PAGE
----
Dogs use their mouths to explore the world around them. Unfortunately, this can cause some problems when they eat things they aren’t supposed to. If you’re lucky, whatever your dog eats will pass through his system without causing any issues.
However, sometimes it may upset his stomach or get lodged in his digestive tract somewhere. What if it doesn’t make it past his throat? Do you know how to save your dog if he is choking?
Did you miss last week’s column about how to take great photos of your dog?
Did you know that a canine’s anatomy has built-in safeguards to prevent choking? That doesn’t mean that it is impossible for your pet to choke, it just means that it is rare. You see, the human larynx is similar to that in other animals, with one major difference. Our larynx is pulled further down our neck and it also pulls the tongue with it.
Thankfully, this is what gives us the ability to speak. Unfortunately, it’s also what gives us the ability to choke on our food. The canine larynx is very similar to the human larynx, but dogs have shorter vocal folds which are pushed up just above the root of their tongues.
This means that a dogs’ soft palate touches his epiglottis when he rests. I know, what in the world does that mean? In layman’s terms, the soft palate is a spongy piece of tissue located in the back of a dog’s mouth. It separates his oral and nasal cavities.
The epiglottis is a tiny piece of cartilage in your dog’s throat that flips down and covers his esophagus when he swallows. If the epiglottis and the soft palate touch, there is complete separation between your dog’s air tube and his food tube – making choking almost impossible.
How to Save Your Dog from Choking
In the event that your dog does choke, the first thing that you need to remember is DON’T PANIC. I know that is a lot easier said than done, but it’s vital to the success of your efforts to save your canine companion. If you can keep clam, or as calm as possible, you’ll be able to think more clearly and get things done quicker.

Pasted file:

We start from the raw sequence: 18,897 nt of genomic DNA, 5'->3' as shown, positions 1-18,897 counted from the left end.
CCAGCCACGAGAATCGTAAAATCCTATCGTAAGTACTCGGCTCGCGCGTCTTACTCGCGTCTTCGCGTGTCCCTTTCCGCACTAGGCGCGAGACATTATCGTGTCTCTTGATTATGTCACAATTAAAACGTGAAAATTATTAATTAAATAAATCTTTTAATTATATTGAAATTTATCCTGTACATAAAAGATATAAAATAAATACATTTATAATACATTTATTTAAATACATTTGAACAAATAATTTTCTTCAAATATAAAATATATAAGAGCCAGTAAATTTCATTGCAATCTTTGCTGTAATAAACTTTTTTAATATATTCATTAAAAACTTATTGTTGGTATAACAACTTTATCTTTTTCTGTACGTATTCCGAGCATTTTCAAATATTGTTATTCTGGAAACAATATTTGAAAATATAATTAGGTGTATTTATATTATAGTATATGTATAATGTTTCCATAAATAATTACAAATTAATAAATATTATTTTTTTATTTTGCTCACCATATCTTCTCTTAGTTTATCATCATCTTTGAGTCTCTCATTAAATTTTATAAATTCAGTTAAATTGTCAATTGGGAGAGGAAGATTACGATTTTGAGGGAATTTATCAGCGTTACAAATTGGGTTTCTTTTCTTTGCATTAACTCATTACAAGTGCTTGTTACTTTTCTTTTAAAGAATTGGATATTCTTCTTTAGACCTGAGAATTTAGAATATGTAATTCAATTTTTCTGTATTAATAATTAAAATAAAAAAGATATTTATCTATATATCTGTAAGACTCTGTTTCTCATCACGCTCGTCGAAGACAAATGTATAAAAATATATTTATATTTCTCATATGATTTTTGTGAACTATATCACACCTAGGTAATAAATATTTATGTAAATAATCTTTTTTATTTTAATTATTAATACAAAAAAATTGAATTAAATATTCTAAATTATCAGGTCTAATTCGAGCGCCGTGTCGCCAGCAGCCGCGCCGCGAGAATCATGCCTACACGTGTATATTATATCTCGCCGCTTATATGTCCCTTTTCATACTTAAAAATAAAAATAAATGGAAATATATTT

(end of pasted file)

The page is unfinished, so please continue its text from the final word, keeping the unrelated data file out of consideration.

If your dog is choking, every second wasted panicking is one more second that your pet spends in distress.
Evaluating the situation needs to be your first priority. Is your dog coughing at all? Is he pausing between the noises that he’s making? Coughing and pausing for air are both signs that your dog may not actually be choking.
If your dog seems to be wheezing, coughing or gasping for breath you should call your veterinarian immediately. If he’s able to get air he’ll be okay for the short term, but he probably has something lodged in his throat somewhere. Any action you take to help your dog could lodge the item even further down his throat or do damage to his throat.
Try your best to keep your dog calm. The more agitated he becomes, the more air he will need. Talk soothingly to him and try to keep him still. Observe him for these signs of choking:
- Standing with his head and neck held down low in a straight line
- Gagging or excessive drooling (pay attention to whether or not he can swallow; if he can, it’s less likely that there is a physical blockage)
- Coughing, gasping for breath or wheezing
- Acting unusually anxious or panicking
- Pawing at his mouth
- Grey or blue gums